|Philip Henry Delamontte|
|"Colossal Vase from the Public Garden|
at Berlin, by Professor Drake," 1855
|"The Colossi of Aboo Sembel, Tropical|
Transept, London Crystal Palace at Sydenham,"
|"Entrance to the Court of the Lions, in the|
|"Progress of the Crystal Palace at Sydenham," 1854|
|"Crystal Palace South Transept and South|
from the Water Temple," 1854
|"Models of Extinct Animals," 1855|
|"The Torso Famese and Other Sculpture|
in the Greek Court," 1855
|"Restoration of the Great Sphinx|
from the Louve," 1855
|"Breakfast Time at the Crystal Palace," 1855|
Biographical Notes from The Darkest Room:
Philip Henry Delamotte was a calotype photographer, and one of the first to use photography for documentary purposes.
In 1851 the Great Exhibition took place in Hyde Park, London. So successful was it that when it closed, some entrepreneurs bought a large site in Sydenham, near London, and arranged for the entire Crystal Palace, the main attraction, to be dismantled and re-erected at this new site.
They also decided to hire a photographer to document the event, and commissioned Delamotte, who produced a painstaking and meticulous record of this interesting building. The Crystal Palace was opened on 10 June 1854. The following year Delamotte published his two volume work entitled “Photographic Views of the Progress of the Crystal Palace, Sydenham”, containing 160 architectural photographs.
The publisher Delamotte used was Joseph Cundall, and it was at his house that one of the first commercial photographic exhibitions took place, with some 350 photographs available for sale.
Together with Roger Fenton he founded the Calotype Club in London. He taught drawing to members of the Royal Family, and later he was appointed Professor of Drawing at King’s College, London.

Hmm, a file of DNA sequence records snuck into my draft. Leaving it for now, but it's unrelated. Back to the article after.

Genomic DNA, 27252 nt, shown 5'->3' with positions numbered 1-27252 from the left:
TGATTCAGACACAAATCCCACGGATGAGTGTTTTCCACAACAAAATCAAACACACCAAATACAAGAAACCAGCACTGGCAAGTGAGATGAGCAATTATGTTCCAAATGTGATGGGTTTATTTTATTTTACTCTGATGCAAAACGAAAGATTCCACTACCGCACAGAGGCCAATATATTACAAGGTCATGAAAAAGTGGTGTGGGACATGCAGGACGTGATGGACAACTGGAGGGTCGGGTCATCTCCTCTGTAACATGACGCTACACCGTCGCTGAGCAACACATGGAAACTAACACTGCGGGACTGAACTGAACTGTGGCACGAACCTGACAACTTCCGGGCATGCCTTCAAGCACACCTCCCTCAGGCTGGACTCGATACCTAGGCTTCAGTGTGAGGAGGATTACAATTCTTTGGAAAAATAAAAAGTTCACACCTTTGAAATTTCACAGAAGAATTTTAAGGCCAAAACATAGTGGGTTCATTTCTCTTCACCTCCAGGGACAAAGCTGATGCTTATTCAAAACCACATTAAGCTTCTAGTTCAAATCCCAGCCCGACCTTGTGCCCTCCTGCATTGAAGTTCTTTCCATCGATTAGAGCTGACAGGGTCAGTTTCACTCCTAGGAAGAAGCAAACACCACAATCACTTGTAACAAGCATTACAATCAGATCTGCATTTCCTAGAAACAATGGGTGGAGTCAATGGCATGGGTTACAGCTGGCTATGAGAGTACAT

Delamotte also wrote a book entitled “The Practice of Photography: a Manual for Students” -- a work which went into its third edition.
Biography from Wikipedia:
Philip Henry Delamotte (April 21, 1821 - February 24, 1889) was a British photographer and illustrator.
Delamotte was born at Sandhurst Military Academy, the son of Mary and William Alfred Delamotte. Philip Delamotte became an artist and was famous for his photographic images of The Crystal Palace of 1851. He eventually became Professor of Drawing and Fine Art at King's College London. He died on 24 February 1889 at the home of his son-in-law Henry Charles Bond in Bromley.
He was commissioned to record the disassembly of the Crystal Palace in 1852, and its reconstruction and expansion at Sydenham, a project finished in 1854. His photographic record of the events is one of the best archives of the way the building was constructed and he published the prints in several books. They were some of the first books in which photographic prints were published. He and Roger Fenton were among the first artists to use photography as a way of recording important structures and events following the invention of calotype photography.
They were both founding members of the Calotype Club. The National Monuments Record, the public archive of English Heritage holds a rare album of 47 photographs recording the building and exhibits in about 1859.